Showed him how I had everything tied/strapped/chained down and he let me off with a written warning.
You're so right it could be today/ it is not if it is going to happen on a diesel/ but when it's going to happen. Just too much pollution crap. Now in the U.S. you can't delete any of it legally. I'm still driving a diesel but I keep cash Reserves/ just about every repair runs in increments of Five grand$$$. Fuel exhaust filter system 5 grand/ fuel rails 5 grand/ turbocharger 5 grand and I have seen a fuel pump go and wipe everything out and take 15 grand.
Yep. The metal debris from a fuel pump failure can be a disaster. Even a little dust between tight tolerances at 30,000 psi is a big deal. I remember Cummins discouraging the use of pumice hand soap in some training I took years ago.
Even before common rail fuel systems the 3126, C7 and C9 Cats would start eating injectors when the pump started making metal. I've known old powerstroke owners that seemed to be constantly replacing injectors. I suspect they were failing for the same reason since they use the same type (HEUI) of fuel system The only fix it to replace it all and flush the metal out.
Draining the water separator regularly is a good thing. Just don't forget to cycle the key or whatever is needed to prime the filters before starting it. Fuel lubricates the high pressure pump.
Changing filters too often isn't good either. A dirty filter filters better than a new one. Every time you remove a filter or drain plug you let something it. When you do cleanliness is extremely important. Lazy or ignorant technicians shouldn't be changing fuel filters anymore.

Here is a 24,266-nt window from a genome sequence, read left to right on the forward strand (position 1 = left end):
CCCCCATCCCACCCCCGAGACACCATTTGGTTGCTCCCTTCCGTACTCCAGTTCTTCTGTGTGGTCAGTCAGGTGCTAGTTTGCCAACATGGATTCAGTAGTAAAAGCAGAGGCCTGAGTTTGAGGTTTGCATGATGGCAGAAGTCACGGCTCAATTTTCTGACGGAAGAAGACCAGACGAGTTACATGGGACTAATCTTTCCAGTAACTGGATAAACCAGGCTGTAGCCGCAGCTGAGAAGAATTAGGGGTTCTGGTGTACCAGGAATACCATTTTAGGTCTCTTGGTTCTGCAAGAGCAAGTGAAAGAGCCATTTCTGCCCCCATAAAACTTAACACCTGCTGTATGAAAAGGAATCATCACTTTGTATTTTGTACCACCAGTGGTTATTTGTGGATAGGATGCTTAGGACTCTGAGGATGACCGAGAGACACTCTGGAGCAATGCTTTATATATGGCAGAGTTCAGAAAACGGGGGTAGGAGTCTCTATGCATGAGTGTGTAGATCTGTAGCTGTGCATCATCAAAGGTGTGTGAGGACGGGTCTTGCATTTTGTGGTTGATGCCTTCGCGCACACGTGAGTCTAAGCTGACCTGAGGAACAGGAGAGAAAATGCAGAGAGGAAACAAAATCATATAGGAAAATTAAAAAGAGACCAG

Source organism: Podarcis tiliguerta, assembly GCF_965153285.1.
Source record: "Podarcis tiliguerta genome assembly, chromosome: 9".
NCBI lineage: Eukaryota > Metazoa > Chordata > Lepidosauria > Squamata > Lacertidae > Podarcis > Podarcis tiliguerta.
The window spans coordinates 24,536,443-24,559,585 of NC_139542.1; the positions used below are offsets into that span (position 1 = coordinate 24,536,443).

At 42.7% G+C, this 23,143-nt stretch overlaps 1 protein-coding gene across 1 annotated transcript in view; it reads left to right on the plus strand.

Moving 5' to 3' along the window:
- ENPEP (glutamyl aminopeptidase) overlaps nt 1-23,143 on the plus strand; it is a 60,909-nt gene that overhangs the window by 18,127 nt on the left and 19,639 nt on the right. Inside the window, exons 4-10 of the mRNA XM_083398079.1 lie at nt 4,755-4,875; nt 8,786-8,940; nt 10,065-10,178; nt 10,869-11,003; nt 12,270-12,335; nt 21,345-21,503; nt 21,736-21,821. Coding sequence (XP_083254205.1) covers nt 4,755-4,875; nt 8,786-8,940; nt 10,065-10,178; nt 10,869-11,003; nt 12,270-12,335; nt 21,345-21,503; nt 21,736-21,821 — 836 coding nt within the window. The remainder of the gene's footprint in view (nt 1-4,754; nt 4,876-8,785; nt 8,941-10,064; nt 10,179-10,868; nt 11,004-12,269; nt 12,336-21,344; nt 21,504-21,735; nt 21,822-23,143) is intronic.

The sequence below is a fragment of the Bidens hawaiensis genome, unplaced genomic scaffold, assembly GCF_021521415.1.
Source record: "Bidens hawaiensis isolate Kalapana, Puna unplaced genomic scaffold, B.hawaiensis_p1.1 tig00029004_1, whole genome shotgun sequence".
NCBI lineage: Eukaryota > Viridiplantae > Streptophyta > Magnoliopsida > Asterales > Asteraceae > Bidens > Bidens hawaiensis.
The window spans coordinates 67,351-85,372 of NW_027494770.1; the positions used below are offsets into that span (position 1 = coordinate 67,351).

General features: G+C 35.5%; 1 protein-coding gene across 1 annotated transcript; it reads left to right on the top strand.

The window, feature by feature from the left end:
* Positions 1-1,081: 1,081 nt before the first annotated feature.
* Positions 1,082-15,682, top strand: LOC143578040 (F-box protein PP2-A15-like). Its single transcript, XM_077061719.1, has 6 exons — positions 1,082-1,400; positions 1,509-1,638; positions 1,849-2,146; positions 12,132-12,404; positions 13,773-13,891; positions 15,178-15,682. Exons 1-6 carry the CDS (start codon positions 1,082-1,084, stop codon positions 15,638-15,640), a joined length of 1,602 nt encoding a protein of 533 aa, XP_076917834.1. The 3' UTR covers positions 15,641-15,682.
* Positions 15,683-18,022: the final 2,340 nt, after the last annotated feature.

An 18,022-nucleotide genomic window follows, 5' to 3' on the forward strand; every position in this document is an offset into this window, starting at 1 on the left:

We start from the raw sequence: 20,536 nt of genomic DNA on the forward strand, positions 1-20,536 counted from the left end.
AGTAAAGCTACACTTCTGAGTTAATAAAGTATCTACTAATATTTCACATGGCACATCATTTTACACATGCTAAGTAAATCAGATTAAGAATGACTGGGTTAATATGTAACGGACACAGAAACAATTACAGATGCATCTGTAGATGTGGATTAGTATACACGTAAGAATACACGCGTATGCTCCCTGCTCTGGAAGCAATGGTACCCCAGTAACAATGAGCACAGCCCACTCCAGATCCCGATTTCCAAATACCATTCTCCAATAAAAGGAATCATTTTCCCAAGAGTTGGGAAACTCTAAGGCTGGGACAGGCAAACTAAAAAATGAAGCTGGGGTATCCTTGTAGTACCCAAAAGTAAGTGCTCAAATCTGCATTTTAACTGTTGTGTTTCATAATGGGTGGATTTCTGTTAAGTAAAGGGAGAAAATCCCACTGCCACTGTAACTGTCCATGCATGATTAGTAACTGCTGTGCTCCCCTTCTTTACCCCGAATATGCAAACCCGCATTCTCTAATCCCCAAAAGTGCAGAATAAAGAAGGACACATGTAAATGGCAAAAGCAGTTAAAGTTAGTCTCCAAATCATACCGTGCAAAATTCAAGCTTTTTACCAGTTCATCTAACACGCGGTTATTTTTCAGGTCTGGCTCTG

I have driven diesel cars and trucks since the Reagan administration. Personally I love them. But I also used to drive a fairly substantial number of highway miles a year.
I also have spent several decades reviewing operating costs of fleets of light trucks, both diesel and gasoline powered.
Unless you have a specific need like long distance heavy towing it is tough to justify a diesel from a financial standpoint. It isn't _that_ much more expensive but the costs are higher unless you plan on keeping your vehicle for 400k miles.
The little 1/2 ton trucks like the F150 get much better fuel economy, provide a better ride, and are cheaper to maintain at least for the first 100k miles.
As to brand (oh boy, this will get great) here's what I've seen in the past:
1/2 ton - Ford F150 and Toyota products are the best choices. Just note that some of the Toyotas get poor mileage.
3/4 & 1 ton - Ford Super Duty (except for the 6.0L diesel) and GM HD trucks are both good products. The GM HD line doesn't seem to get a lot of love, perhaps due to being tarred by their lower quality lighter lines, but for a work truck they compare favorably to the Fords.
Don't get a Dodge. Yeah, yeah, blah blah Cummins blah blah. A great engine. But it is in a Chrysler product. I've seen trucks that literally disintegrate after 100k miles.
That is a good choice. For a few years (in between diesels) I drove light SUV type vehicles and had both open and closed trailers. It give you more versatility, much better fuel economy when not towing, and is easier to load than a pickup. Downside is storage when not in use.
Open trailer gives you more versatility when carrying taller objects, can be easier to store, is lighter and easy to move/hook up, and when not loaded high you can still see out the rearview mirror.
Enclosed/Box/Van trailers are usually better made and, well, it does rain sometimes.